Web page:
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TENSILE STRENGTH

The definition of TENSILE STRENGTH is the amount of force required to pull something to the point in which it breaks.  Within the arena of tensile strength, there is a sub-category – YIELD STRENGTH – that is the stress level something can take without permanent deformation.

For the martial professional, both aspects are encountered and are critical – on three tiers – to long-term development and application along the path.  Early on, initial effort is largely applied to developing physical strength and its primary output partner – power; endurance – to include muscular and cardiovascular modes; and work capacity to fuse the two.  As the exponent becomes more and more attuned to the actual skill sets needed for action and success, the second tier-level physical emphasis is gradually merged with mental aspects – to include understanding the neural drive component as well as the functional connection of “exercise” with skill development.  In the third-tier “mature” phase of the professional, all aspects are blended with the rigor of time and mileage on the body and the perseverance to continue along the path – as well as pass on lessons of a lifetime to oncoming generations of the like-minded.

CHARACTER, CONSCIOUSNESS, and CAPABILITY is tested by its own distinct tensile strength parameters.  This path is NOT for the masses.  Many – through no castigation or lack of ability – simply are not wired to pursue it.  Life’s travails provide obstacles, excuses – or combinations of the two – to distract, deter, and divert.  In many cases, rationalization becomes the easy alibi:  “I just need to be happy and find more out of my life….”; “I have too many other responsibilities to do this…”; or the most common, “it takes more commitment than I can give right now.”  All these reasons have merit – but it is in effect a tensile – or yield – strength limit for those who perhaps for a moment, month, year, or period of life were moving and improving along the martial road.  Many use children, loved ones, and occupations to justify it.  Alas, they often intend to come back – but as Robert Frost laments in his classic poem THE ROAD NOT TAKEN, “Oh, I kept the first (road) for another day – Yet knowing how way leads on to way – I doubted if I should ever come back…”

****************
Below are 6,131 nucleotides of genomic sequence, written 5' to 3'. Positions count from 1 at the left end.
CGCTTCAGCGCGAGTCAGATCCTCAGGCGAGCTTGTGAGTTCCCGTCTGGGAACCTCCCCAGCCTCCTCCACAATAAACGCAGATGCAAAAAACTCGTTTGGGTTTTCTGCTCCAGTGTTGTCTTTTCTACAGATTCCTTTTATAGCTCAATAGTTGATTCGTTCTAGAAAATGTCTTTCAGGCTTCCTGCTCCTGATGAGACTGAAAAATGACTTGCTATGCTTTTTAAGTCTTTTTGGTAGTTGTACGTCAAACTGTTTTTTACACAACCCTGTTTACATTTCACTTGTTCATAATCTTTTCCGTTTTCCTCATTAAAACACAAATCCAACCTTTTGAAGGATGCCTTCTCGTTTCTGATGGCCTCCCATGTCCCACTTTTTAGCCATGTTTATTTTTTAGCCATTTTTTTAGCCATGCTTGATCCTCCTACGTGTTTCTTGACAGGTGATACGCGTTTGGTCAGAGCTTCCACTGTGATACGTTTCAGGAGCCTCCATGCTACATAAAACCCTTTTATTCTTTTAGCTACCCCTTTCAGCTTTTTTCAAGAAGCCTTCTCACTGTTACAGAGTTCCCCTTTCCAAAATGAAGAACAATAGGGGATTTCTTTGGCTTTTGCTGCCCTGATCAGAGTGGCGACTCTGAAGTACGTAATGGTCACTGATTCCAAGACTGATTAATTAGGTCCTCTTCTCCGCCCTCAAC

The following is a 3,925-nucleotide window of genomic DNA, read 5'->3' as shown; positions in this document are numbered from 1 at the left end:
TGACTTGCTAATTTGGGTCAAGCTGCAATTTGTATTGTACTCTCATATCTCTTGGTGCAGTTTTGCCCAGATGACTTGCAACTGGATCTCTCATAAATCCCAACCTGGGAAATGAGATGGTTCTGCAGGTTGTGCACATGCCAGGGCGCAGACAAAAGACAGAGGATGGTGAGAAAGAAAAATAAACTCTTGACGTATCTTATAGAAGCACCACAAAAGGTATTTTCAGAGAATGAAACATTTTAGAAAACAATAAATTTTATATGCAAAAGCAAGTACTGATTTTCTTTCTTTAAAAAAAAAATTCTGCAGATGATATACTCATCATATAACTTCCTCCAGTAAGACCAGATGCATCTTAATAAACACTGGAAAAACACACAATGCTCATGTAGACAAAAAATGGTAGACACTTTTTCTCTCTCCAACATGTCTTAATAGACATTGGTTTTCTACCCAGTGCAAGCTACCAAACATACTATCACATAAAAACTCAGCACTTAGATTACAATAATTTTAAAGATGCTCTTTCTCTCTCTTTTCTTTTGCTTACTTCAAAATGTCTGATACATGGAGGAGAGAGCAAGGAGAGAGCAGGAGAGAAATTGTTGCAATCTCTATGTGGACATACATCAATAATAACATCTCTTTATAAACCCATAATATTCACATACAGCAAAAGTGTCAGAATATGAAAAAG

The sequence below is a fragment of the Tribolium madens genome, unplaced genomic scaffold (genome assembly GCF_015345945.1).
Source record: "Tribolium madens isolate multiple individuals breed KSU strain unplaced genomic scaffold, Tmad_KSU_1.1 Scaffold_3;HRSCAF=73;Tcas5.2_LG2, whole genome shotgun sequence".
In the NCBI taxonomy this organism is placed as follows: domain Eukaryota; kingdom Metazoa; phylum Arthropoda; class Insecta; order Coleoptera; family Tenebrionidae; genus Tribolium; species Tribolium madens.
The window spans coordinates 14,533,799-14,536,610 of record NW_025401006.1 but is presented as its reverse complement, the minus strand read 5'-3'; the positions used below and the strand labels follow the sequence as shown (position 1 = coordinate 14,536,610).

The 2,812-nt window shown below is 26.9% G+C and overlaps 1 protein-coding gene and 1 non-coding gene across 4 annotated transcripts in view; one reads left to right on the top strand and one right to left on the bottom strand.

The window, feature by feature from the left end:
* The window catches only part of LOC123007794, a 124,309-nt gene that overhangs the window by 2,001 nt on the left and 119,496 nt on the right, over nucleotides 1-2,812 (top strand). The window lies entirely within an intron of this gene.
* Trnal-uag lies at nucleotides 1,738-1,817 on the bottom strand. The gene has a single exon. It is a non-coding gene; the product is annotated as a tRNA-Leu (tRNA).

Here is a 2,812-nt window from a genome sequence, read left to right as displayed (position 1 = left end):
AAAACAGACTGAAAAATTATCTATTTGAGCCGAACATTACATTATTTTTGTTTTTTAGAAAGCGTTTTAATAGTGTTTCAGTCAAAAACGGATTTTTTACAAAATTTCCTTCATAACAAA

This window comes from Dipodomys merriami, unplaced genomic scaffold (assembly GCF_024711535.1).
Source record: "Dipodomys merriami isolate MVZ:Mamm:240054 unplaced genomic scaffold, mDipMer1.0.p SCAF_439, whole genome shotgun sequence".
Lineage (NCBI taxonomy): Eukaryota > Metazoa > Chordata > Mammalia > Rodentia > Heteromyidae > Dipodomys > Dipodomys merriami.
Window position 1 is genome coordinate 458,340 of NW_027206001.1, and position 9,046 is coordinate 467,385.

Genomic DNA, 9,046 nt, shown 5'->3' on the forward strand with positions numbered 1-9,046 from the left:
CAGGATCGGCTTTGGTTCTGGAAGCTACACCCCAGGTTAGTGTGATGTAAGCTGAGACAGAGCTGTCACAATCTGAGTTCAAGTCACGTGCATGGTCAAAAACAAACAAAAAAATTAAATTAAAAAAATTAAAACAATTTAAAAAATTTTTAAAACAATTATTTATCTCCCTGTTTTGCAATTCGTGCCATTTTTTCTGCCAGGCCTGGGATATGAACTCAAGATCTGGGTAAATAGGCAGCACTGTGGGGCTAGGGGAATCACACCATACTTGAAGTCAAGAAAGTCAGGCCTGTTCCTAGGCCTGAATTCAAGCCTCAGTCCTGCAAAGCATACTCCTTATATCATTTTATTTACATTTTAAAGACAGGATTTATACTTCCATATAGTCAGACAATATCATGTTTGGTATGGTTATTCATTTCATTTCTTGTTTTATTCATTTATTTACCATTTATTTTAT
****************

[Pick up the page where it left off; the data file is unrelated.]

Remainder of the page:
I had a nadir moment in the 1990’s in the cauldron that was – and sadly remains – Somalia.  Young, eager to prove myself, and possessing what I felt was strength and power in nearly inexhaustible quantities, I sat on the outskirts of Mogadishu after a particularly grisly three days and wrote a letter to someone I was very close to in which I described what had happened recently in these terms:  “I had visions of liberty… now tarnished by reality… these are thoughts in a far-flung place all alone… but hardened by the savagery, and longing for sleep, I just move on in a trance for my body still goes….”  When I finally left Somalia, I said to myself, “We did no good here…. all that effort for nothing.”  I was exhausted.

Nearly 25 years later, I remember that young man – so strong and so ready to rumble – and I smile.  He had – to that point – judged tensile strength on the physical tier of youth.  I see that time as the first crossroads of choice; and soon after I silently – but completely – chose the path of the martial professional.  During that assignment, I had the first inkling of what my strength level actually was – and what my commitment would have to be.  In the years since, I have had moments in which I felt weak or uncertain; I have been wounded and tired; but through it all only re-doubled my efforts to further develop.

I was born and remain ugly in appearance.  But I was also born driven to roads less traveled and called to an often moonlit – but always martial – path.  And driven by the calling, I march on, both solo and in kinship with a company of like-minded individuals – all training, operating, experiencing, testing, calibrating, and continuing to define tensile strength.

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